We all know those five numbers at the end of our addresses: zip codes. Even though we jot down zip codes as part of our addresses almost every single day, there’s a lot the average person doesn’t know about them! For example, did you know the US Postal Service introduced them in 1963 and that there are nearly 42,000 of them in the Postal Service’s network now? Let’s break down the science behind these numbers, and why they are so important for shipping and mailing correctly.
Table of Contents
- What the Five Digits in Zip Codes Stand For
- What About the Four Extra Numbers at the End?
- Don’t Forget the Zip Codes—Ever!
What the Five Digits in Zip Codes Stand For
Believe it or not, the five numbers that comprise zip codes hold more meaning than meets the eye. We’ve broken it all down for you here:
- The first number of the 5 digits represents certain groups of states
- The second and third number represents the US Postal Service’s regional “sorting center” within that group
- The fourth and fifth numbers represent the unique Post Office within that region
When combined, the five digits in a zip code essentially point to the exact Post Office that delivers to the address you’re shipping to!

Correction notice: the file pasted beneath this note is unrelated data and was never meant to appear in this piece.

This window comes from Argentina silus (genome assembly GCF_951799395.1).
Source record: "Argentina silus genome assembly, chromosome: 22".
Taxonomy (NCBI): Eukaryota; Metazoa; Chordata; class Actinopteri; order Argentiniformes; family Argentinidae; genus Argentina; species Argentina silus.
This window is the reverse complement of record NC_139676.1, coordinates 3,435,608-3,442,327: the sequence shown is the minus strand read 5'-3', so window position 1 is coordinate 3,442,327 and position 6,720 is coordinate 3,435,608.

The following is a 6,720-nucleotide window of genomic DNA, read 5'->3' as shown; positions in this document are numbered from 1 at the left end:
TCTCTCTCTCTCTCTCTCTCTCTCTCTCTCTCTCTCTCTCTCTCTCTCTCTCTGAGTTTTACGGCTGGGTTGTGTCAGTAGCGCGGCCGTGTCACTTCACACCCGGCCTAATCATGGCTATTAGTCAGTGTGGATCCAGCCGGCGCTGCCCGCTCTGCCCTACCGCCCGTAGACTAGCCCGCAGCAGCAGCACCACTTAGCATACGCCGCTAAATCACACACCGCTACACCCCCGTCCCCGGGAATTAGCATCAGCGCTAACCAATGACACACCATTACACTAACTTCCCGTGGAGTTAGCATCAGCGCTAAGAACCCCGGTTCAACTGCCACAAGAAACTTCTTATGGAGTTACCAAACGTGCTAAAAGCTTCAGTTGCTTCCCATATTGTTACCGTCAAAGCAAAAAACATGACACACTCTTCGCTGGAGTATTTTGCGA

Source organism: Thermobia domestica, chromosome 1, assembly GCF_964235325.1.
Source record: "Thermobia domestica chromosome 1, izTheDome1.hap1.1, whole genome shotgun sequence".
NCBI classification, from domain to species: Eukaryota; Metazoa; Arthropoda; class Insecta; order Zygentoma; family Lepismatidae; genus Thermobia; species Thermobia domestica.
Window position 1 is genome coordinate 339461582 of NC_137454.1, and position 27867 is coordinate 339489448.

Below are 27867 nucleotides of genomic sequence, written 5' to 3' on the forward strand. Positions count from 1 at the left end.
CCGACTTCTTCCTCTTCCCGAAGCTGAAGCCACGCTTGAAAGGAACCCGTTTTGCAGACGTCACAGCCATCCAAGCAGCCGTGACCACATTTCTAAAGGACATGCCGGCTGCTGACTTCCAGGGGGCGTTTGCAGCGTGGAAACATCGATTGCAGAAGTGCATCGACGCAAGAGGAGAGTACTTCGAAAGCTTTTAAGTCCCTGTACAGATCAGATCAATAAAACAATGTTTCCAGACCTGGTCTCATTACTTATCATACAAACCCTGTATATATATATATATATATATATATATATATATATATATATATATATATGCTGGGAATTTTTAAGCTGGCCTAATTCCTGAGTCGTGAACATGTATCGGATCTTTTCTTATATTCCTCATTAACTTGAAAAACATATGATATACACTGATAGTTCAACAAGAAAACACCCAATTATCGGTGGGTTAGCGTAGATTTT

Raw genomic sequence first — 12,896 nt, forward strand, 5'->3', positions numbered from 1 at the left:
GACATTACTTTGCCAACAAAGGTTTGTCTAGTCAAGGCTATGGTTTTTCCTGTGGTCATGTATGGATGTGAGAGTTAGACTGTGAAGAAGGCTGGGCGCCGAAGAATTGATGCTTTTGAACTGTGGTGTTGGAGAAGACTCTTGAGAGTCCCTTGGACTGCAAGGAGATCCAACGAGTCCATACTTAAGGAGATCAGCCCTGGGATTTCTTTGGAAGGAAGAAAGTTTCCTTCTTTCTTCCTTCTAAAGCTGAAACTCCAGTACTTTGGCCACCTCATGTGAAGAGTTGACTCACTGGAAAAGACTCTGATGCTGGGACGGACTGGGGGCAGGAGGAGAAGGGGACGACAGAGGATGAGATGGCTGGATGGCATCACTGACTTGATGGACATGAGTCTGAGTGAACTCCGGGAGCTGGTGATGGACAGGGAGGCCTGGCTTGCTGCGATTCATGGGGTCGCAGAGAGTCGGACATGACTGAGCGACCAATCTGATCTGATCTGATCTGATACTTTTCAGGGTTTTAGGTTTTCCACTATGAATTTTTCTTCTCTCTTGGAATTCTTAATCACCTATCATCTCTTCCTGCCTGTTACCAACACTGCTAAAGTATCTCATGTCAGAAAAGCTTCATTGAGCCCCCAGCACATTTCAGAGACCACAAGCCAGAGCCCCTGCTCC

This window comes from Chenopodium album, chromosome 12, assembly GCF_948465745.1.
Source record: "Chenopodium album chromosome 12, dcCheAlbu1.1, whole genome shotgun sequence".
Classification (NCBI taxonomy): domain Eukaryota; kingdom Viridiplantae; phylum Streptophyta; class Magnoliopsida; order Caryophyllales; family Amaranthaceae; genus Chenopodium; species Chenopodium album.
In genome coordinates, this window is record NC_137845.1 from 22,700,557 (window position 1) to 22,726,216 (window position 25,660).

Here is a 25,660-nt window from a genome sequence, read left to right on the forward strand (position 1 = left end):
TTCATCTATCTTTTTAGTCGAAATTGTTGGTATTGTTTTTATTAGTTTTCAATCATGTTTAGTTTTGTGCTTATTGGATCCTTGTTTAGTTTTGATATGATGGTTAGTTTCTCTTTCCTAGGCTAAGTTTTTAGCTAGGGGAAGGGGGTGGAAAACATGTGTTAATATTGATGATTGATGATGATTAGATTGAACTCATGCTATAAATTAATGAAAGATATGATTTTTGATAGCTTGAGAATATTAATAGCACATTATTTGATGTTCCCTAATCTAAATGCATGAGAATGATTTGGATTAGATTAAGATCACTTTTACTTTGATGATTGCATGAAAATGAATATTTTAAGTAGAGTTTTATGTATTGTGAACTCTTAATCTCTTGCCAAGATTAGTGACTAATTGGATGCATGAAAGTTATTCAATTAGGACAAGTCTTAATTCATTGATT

What About the Four Extra Numbers at the End?
We’ve all seen those four extra digits at the end of a zip code, and many often wonder what their purpose is. In 1983, USPS introduced an additional four numbers at the end of zip codes in order to allow their systems to pinpoint exact delivery points. They called these extra four digits Zip+4. Theoretically, if USPS has a zip code and these four numbers, they won’t even need to know the full address to make an accurate delivery! That being said, we do not advocate omitting the address information and solely relying on Zip+4 just yet. The world isn’t quite ready for address-less addresses…although USPS may have something brewing in their top-secret labs.
Here’s something to keep in mind: every address in the entire country has a unique Zip+4. Even yours. You simply can’t have the same Zip+4 with any other delivery point. For example, two PO Boxes in the same Post Office will have different Zip+4 sequences.
Don’t Forget the Zip Codes—Ever!
If there’s one thing you take away from this article, it’s to never forget the zip code! Seriously. It could be a disaster. A letter or parcel without a zip code is highly likely to never reach its intended destination. This is because of how the US Postal Service’s automated systems process residential addresses.
Here’s what we mean: USPS’ systems “read” addresses from the bottom up. The first line their machines “see” is the city, state, and—you guessed it—the zip code. If any of this information is incorrect, the street address alone isn’t enough to solve the problem. Think about it… there are probably a gazillion “1234 Main Street” locations across the country. Without the correct zip code, USPS might not have any idea where a piece of mail or a package is supposed to go. In fact, they officially warn the public that letters and parcels “could be delayed or misrouted.” No one wants that…trust us.